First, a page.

“It’s not a bad thing to have one branch of government have a sense of insulation and sometimes taking the long view of what the law requires, of what the values of this country require, and what its Constitution and the intention of its framers require, even if that doesn’t seem to be the popular view at a particular moment,” he said.

According to Wilkinson, this independence allows federal judges to rule without fear of interference. “[Judicial tenure] is a precious heritage that has stood us well over time….there’s a real danger in our state court system of money affecting the judicial process. It’s a different thing from the political process,” he said.

Admitting that he may have been able to earn a much higher salary in other aspects of the law, Wilkinson said, “I wouldn’t trade my job for anything.

“It is such a privilege to me to be vindicating those liberties protected by the Bill of Rights…But it’s also a real challenge to find the proper balance between liberty and security.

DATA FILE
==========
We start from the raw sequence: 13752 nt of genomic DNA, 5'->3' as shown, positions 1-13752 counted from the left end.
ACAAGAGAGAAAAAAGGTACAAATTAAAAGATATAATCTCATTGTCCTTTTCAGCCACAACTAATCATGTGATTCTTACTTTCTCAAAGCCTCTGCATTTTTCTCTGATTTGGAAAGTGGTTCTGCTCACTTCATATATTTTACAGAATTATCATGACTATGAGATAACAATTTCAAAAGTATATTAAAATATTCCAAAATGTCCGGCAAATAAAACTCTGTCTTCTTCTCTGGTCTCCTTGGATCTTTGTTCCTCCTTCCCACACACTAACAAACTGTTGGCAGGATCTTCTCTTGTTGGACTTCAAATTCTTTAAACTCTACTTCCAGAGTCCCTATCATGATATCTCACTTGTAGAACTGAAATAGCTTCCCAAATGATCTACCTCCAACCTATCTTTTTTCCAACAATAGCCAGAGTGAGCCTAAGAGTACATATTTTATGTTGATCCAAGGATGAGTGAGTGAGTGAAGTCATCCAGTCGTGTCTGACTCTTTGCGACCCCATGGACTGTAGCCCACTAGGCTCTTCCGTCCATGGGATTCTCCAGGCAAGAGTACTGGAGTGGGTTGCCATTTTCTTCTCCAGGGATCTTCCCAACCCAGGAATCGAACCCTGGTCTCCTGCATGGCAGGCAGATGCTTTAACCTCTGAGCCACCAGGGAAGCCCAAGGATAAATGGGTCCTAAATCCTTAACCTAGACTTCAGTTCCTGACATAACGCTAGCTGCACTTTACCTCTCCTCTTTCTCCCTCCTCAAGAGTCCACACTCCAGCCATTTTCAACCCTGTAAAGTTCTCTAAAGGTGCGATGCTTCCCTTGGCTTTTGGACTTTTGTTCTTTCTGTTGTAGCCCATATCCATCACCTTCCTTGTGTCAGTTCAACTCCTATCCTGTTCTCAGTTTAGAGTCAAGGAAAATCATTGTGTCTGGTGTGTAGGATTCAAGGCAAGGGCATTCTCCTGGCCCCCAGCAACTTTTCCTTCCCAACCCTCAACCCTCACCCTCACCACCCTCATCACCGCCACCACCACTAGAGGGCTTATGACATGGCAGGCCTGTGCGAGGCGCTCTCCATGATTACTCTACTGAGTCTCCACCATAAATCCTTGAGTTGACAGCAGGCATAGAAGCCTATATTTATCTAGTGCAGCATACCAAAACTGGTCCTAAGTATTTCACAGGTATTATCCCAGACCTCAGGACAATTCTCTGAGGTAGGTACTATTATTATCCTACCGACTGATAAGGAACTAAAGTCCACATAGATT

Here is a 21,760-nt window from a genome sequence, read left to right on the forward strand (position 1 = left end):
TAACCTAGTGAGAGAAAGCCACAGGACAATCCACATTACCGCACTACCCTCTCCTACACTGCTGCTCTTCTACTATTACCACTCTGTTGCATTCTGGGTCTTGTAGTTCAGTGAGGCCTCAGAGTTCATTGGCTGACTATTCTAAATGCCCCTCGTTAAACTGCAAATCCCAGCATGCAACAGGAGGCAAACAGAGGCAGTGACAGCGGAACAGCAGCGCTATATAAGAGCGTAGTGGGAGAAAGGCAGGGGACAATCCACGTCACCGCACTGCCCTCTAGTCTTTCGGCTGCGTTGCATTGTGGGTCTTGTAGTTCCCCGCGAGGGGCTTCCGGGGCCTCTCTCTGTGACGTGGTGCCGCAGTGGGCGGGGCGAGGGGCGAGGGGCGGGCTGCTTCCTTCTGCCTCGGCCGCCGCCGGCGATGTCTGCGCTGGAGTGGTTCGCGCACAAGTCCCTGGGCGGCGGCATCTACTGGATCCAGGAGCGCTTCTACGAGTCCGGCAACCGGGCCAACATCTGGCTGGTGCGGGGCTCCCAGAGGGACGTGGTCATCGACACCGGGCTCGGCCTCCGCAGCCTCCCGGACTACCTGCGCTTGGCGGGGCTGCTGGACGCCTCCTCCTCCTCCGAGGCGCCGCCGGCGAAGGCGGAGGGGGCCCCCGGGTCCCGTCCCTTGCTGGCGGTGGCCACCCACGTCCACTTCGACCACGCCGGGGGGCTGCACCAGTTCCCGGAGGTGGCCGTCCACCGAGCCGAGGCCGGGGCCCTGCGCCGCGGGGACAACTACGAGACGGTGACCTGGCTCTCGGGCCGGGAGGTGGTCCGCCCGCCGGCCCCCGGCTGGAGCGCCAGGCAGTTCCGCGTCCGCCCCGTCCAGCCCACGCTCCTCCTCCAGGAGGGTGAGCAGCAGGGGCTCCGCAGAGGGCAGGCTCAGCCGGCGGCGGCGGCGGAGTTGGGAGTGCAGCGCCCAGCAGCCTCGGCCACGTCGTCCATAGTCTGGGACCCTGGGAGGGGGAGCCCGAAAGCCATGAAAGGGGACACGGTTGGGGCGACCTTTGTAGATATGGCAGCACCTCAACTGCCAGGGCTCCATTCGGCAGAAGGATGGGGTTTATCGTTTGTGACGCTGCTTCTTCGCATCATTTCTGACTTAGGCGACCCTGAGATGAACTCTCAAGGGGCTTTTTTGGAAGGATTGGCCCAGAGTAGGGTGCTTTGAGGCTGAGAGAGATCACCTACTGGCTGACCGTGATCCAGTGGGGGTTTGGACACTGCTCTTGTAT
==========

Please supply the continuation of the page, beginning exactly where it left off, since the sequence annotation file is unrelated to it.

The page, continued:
“Some people see liberty and security as an irreconcilable conflict. They are in conflict. The 20th century produced some terrible examples of dictators who can tell you what can happen to a society that goes too far in the direction of security and trusting too much to the powers of the state.”

Wilkinson ended on a personal note by explaining what it was like to be considered for the Supreme Court. He said people ask if he was disappointed at not being nominated. “Yes,” he said with a smile, adding, “I gave it everything I could within the limits of my principles, stayed true to myself, and it didn’t work out. And for a little while I really felt a little sorry for myself—for a little while…But I looked at myself in the mirror and I said, ‘Jay, you make a hell of a poor victim. You’ve got the best family and friends in the world. You’ve got a job that challenges you, life has been bountiful, the country has been bountiful to you beyond measure. What more could you possibly want?’”

The event was sponsored by the Thomas Jefferson Center for the Protection of Free Expression in Charlottesville and the Virginia Law-Related Education Center at Sweet Briar College.

• Reported by Ken Reitz